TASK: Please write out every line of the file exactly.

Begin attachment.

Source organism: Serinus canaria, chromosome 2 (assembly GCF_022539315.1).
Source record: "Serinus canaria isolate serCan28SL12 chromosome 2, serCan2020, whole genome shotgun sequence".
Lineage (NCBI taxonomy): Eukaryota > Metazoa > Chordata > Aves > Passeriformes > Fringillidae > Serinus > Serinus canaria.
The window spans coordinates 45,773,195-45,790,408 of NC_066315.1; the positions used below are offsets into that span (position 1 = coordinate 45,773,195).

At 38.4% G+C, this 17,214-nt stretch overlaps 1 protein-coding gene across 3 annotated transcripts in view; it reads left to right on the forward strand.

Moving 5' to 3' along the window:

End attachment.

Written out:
Source organism: Serinus canaria, chromosome 2 (assembly GCF_022539315.1).
Source record: "Serinus canaria isolate serCan28SL12 chromosome 2, serCan2020, whole genome shotgun sequence".
Lineage (NCBI taxonomy): Eukaryota > Metazoa > Chordata > Aves > Passeriformes > Fringillidae > Serinus > Serinus canaria.
The window spans coordinates 45,773,195-45,790,408 of NC_066315.1; the positions used below are offsets into that span (position 1 = coordinate 45,773,195).

At 38.4% G+C, this 17,214-nt stretch overlaps 1 protein-coding gene across 3 annotated transcripts in view; it reads left to right on the forward strand.

Moving 5' to 3' along the window: